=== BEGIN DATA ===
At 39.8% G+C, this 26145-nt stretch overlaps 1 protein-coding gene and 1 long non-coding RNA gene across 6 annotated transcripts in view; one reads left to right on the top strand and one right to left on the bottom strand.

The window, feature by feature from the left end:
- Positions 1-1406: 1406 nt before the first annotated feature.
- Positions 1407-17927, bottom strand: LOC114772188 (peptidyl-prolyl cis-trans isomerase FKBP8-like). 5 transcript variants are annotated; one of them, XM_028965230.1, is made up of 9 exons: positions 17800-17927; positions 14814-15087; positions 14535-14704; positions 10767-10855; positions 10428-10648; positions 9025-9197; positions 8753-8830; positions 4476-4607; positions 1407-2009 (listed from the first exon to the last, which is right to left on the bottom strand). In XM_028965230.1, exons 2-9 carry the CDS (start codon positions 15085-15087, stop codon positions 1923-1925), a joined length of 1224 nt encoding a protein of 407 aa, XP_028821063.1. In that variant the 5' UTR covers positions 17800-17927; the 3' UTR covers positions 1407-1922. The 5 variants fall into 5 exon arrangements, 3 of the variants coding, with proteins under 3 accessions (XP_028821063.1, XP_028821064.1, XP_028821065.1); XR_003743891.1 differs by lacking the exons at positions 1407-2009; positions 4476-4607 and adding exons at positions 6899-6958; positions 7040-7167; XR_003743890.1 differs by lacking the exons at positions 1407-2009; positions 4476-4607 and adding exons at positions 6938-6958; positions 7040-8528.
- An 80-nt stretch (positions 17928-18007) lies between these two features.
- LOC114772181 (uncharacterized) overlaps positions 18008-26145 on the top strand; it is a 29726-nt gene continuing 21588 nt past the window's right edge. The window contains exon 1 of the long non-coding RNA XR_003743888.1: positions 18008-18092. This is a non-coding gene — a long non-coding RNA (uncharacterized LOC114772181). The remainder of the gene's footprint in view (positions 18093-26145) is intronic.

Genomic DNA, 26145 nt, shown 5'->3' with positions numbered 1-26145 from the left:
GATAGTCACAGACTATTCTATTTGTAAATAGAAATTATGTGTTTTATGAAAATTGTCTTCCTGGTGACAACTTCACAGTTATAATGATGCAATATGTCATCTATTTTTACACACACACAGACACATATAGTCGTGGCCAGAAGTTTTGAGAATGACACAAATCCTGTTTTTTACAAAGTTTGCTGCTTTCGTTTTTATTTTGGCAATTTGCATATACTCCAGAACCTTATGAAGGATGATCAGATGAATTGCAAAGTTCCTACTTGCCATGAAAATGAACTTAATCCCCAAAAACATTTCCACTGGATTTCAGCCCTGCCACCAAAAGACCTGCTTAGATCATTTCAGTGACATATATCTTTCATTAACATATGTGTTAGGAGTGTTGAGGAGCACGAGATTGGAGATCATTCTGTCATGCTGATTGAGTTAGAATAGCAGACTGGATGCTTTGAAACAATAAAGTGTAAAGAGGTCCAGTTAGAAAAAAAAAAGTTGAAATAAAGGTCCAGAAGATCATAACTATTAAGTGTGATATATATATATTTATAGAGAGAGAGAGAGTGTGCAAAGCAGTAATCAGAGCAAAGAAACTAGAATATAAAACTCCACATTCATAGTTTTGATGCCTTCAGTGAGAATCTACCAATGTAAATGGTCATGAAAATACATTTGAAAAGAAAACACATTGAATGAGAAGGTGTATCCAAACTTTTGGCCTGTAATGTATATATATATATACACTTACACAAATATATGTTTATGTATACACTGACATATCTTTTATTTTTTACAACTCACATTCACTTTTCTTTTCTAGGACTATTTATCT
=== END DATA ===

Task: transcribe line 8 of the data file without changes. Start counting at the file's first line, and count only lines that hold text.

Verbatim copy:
GATAGTCACAGACTATTCTATTTGTAAATAGAAATTATGTGTTTTATGAAAATTGTCTTCCTGGTGACAACTTCACAGTTATAATGATGCAATATGTCATCTATTTTTACACACACACAGACACATATAGTCGTGGCCAGAAGTTTTGAGAATGACACAAATCCTGTTTTTTACAAAGTTTGCTGCTTTCGTTTTTATTTTGGCAATTTGCATATACTCCAGAACCTTATGAAGGATGATCAGATGAATTGCAAAGTTCCTACTTGCCATGAAAATGAACTTAATCCCCAAAAACATTTCCACTGGATTTCAGCCCTGCCACCAAAAGACCTGCTTAGATCATTTCAGTGACATATATCTTTCATTAACATATGTGTTAGGAGTGTTGAGGAGCACGAGATTGGAGATCATTCTGTCATGCTGATTGAGTTAGAATAGCAGACTGGATGCTTTGAAACAATAAAGTGTAAAGAGGTCCAGTTAGAAAAAAAAAAGTTGAAATAAAGGTCCAGAAGATCATAACTATTAAGTGTGATATATATATATTTATAGAGAGAGAGAGAGTGTGCAAAGCAGTAATCAGAGCAAAGAAACTAGAATATAAAACTCCACATTCATAGTTTTGATGCCTTCAGTGAGAATCTACCAATGTAAATGGTCATGAAAATACATTTGAAAAGAAAACACATTGAATGAGAAGGTGTATCCAAACTTTTGGCCTGTAATGTATATATATATATACACTTACACAAATATATGTTTATGTATACACTGACATATCTTTTATTTTTTACAACTCACATTCACTTTTCTTTTCTAGGACTATTTATCT